A new rule designed to promote reliability of the power grid is being challenged by a quartet of interest groups saying it increases prices to consumers and hinders clean-energy alternatives.
The Sierra Club, Natural Resources Defense Council, Earthjustice, and the Union of Concerned Scientists filed a lawsuit Friday challenging a federal agency’s approval of the new regulation adopted by the operator of the nation’s largest power grid, PJM Interconnection.
The regulation provides power suppliers with more lucrative payments if they agree to provide electricity at times when it may be needed because of high demand, but slams them with stiff penalties if they fail to deliver when called upon.
The controversial regulation was adopted by PJM in the wake of an unusually bitter cold snap in the winter of 2014, when many suppliers were unable to supply power, straining the reliability of the grid. New Jersey officials were not happy with the rule, fearing it could spike prices to consumers.
For the most part, sizeable price increases have yet to occur. This past February, while prices inched upward for the electricity most of the state’s utilities bought for their customers, officials attributed much of the rise to higher investments in upgrades to transmission lines and other reliability issues.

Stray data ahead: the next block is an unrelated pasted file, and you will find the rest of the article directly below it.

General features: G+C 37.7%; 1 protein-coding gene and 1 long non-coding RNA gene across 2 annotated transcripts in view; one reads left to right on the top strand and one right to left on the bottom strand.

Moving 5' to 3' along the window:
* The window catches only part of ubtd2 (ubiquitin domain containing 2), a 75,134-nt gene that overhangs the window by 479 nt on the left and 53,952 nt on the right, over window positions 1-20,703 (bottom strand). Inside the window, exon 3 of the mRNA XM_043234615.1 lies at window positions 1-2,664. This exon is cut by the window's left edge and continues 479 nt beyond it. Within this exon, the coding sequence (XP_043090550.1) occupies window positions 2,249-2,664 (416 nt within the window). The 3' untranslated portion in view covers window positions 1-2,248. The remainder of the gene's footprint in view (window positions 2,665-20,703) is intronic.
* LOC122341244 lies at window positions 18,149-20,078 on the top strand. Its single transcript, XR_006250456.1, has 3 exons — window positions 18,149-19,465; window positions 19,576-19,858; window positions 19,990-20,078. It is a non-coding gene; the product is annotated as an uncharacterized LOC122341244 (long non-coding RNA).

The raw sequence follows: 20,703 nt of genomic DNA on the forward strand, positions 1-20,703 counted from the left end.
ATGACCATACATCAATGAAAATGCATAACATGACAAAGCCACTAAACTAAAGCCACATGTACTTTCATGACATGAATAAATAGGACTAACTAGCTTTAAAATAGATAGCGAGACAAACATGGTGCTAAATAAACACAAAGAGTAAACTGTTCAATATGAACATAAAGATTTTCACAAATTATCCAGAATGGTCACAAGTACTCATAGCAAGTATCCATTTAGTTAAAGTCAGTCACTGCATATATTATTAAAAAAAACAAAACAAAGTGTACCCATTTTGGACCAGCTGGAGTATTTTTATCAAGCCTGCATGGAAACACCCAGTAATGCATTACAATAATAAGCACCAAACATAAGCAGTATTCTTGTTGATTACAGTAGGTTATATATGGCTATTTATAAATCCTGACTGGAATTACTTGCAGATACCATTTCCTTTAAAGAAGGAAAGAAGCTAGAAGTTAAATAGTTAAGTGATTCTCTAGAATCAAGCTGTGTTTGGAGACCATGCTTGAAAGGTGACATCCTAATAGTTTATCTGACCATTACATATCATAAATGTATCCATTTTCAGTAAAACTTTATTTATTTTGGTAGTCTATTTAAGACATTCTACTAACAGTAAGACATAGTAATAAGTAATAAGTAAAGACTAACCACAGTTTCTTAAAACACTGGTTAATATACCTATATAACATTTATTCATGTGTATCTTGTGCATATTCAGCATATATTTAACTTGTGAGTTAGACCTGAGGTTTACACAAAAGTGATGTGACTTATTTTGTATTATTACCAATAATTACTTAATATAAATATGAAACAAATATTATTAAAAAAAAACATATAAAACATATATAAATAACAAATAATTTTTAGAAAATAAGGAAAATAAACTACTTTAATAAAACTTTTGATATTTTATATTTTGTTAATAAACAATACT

In challenging the rule, the groups argued that it is tailored to fossil-fuel units rather than clean-energy sources, such as solar and wind power. They also contended that the new regulation would increase electric bills for the 61 million customers served in the PJM region, which covers 13 states, including New Jersey.
“PJM’s rules would significantly increase costs to customer and punish the same clean-energy and demand resources that helped keep the lights on during the extreme weather events in the last couple of years,’’ said Casey Robert, staff attorney of the Sierra Club. “These new rules give polluting fossil fuels an unfair advantage to detriment of energy customers’ wallets.’’
When proposed, PJM projected the new regulation could end up costing customers a few dollars more a month on their utility bills. A recent capacity auction overseen by the grid operator seemed to deflate fears about a big spike in prices when costs fell from the previous year to ensure there is enough power to keep the lights on.
Still, the rule is spurring a lawsuit.
“We’re challenging FERC’s (Federal Energy Regulatory Commission’s) approval of PJM’s new rules for how it acquires electricity to serve customers in the future because they favor expensive, polluting power plants over clean energy,’’ said Jennifer Chen, an attorney with the NRDC. “That’s a bad deal for consumers and environment.’’
Mike Jacobs, a senior energy analyst with the Union of Concerned Scientists, said PJM’s new rules represent a step backward in the effort to advance a cleaner, more affordable and reliable grid.
The new rule was generally backed by power suppliers who argued it will improve system reliability and drive the energy sector to invest in electric and gas infrastructure. After a series of severe storms, that is happening to a great extent in New Jersey, driven in part by the state Board of Public Utilities.